Heather Hapeta Phones: 353 4677 / 021 158 2816

List of 8 travel quotes I love: add yours to the list

Check this - InterIslander and an Air NZ plane at Wellington
Both the InterIslander & Air New Zealand @ Wellington Airport!

Hope you enjoy some of these … from a  list of many I love

  • ‘The five reasons for travel, given to me by Sayyid Abdullah, the watchmaker: “ to leave ones troubles behind one; to earn a living; to acquire a learning; to practice good manners; and to meet honourable men’  Freyer Stark in A winter in Arabia 1940
  • Travel magnifies and intensifies life. It allows you the opportunity to recapture a feeling of wonder, innocence and youth and depending on how vulnerable you are willing to become, it can also deliver a profound experience of unreality that can rattle your most basic beliefs. Eric Hansen.  The traveller
  • “Certainly, travel is more than the seeing of sights; it is a change that goes on, deep and permanent, in the ideas of living.” – Miriam Beard
  • “You will have more fun on your vacation if you maintain a mental age of 18 or less. Act just old enough to make your travel connections and stay out of trouble.” – Joe Schwartz
  • Continue reading “List of 8 travel quotes I love: add yours to the list”

do you suffer from wanderlust?

Do you have a wanderlust? I have and consider it rather like a friendly disease or benign addiction – or are they oxymoron’s?

Maud Parrish 1878-1976 said “Wanderlust can be the most glorious thing in the world. Imagination is a grand stimulating thing, like a cocktail, but to find reality is the full course with champagne” Nine Pounds of Luggage.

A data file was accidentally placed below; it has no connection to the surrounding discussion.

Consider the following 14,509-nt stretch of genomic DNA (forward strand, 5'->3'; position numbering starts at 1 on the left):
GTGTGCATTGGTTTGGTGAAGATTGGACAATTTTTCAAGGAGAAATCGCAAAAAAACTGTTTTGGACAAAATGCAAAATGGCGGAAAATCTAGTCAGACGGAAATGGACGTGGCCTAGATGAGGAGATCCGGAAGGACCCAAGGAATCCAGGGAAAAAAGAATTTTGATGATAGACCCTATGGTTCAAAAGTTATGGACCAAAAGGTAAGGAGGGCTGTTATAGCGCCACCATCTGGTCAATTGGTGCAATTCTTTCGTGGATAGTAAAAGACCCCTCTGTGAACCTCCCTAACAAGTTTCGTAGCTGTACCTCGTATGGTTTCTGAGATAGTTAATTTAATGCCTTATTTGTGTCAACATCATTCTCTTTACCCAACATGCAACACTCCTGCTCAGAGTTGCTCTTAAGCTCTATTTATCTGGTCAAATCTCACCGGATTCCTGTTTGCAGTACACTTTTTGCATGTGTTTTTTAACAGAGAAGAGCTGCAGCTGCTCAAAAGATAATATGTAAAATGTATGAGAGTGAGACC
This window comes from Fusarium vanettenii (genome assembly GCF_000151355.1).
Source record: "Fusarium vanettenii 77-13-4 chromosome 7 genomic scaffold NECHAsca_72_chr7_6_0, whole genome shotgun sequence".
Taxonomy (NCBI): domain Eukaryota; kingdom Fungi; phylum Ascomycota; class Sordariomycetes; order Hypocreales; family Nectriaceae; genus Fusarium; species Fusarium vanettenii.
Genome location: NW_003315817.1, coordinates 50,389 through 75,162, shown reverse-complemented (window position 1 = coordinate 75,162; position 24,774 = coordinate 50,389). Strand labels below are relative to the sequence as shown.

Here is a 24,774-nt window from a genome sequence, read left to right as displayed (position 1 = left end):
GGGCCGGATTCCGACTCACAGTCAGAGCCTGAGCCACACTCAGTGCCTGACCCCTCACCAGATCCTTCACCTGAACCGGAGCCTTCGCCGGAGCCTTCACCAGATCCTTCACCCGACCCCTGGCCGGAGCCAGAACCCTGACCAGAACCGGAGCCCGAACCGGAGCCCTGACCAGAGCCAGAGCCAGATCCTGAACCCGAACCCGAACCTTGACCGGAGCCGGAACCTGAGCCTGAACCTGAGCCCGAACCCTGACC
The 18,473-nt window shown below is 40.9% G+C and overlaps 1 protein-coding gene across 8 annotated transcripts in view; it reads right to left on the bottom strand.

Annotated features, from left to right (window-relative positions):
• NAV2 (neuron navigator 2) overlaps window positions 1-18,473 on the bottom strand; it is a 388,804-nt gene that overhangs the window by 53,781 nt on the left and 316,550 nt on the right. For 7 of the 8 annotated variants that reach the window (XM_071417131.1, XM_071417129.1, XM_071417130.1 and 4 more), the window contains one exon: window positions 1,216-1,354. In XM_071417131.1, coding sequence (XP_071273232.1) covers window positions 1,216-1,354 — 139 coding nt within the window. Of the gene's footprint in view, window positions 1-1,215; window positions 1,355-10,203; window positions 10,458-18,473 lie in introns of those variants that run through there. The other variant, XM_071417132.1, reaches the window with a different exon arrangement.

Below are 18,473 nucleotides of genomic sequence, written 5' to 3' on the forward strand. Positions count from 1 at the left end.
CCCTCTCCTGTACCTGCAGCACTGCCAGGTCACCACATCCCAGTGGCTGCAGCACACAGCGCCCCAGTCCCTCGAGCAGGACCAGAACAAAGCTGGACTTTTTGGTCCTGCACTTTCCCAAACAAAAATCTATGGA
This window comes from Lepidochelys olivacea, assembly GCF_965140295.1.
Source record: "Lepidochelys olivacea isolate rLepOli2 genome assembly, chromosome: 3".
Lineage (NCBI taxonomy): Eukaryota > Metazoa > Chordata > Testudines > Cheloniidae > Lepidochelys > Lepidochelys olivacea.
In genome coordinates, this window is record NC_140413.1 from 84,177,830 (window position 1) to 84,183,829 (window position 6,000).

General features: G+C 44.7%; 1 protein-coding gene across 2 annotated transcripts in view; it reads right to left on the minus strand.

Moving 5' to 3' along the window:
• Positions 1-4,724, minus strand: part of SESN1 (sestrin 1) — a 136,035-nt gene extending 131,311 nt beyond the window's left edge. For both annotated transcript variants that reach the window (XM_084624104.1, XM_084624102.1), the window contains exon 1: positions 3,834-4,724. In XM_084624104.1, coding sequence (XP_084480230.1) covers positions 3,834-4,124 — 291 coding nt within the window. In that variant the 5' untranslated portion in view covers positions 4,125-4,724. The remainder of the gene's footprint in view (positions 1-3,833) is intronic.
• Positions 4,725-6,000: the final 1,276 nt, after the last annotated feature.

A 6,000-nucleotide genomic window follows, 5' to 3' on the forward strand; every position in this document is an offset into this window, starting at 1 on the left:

As she travelled around the world sixteen times (with very little luggage and a banjo) I imagine she knows all about both wanderlust and reality.

When I read the above quote I wondered, what do those words REALLY mean? Imagination, wanderlust, reality – they trip off the tongue so lightly and yet maybe when I say I have wanderlust you may not know what I mean. or, when you agree yes I too have it, the attributes I give it on your behalf are way off beam.

Time for some market, or rather word, research.

The Oxford Paperback Dictionary & Thesaurus (Oxford.1997) dictionary tells me that wanderlust is an ‘eagerness to travel or wander. Restlessness.’ Yep. Got that.

My eagerness takes the form of an obsession with travel programmes on television or radio, travel pages in magazines and press, in fact I even buy magazines with names such as Wanderlust, Sojourney and NZ Wilderness. Why? So I can find new and exciting places to visit – places to add to my list.( High on my current list are diverse places such as a village in Canada that has polar bears visit, a river in  India and some springs in a Kenyan National Park, places I would not have know about but for my obsession.) Eager to get to places not well known. Restless when I feel trapped.

Goal planning, and goal achieving can be very different things. So often the people who tell me ‘You’re so lucky’ have dreams of travelling too. But are they eager enough to do the necessary saving and budgeting at home in order to reap the benefits of being ‘lucky’ enough to travel? Usually not.

However I digress, back to the book of words: imagination. This evidently means having a ‘mental faculty of forming images of objects not present to senses.’ Guess that’s me thinking of lazing on an Indian river, or viewing polar bears. Being able to see the dollar or two saved this week as a coffee on the West Bank in Paris. Yes I have imagination too. Imagination that my back will always be able to carry a pack on it!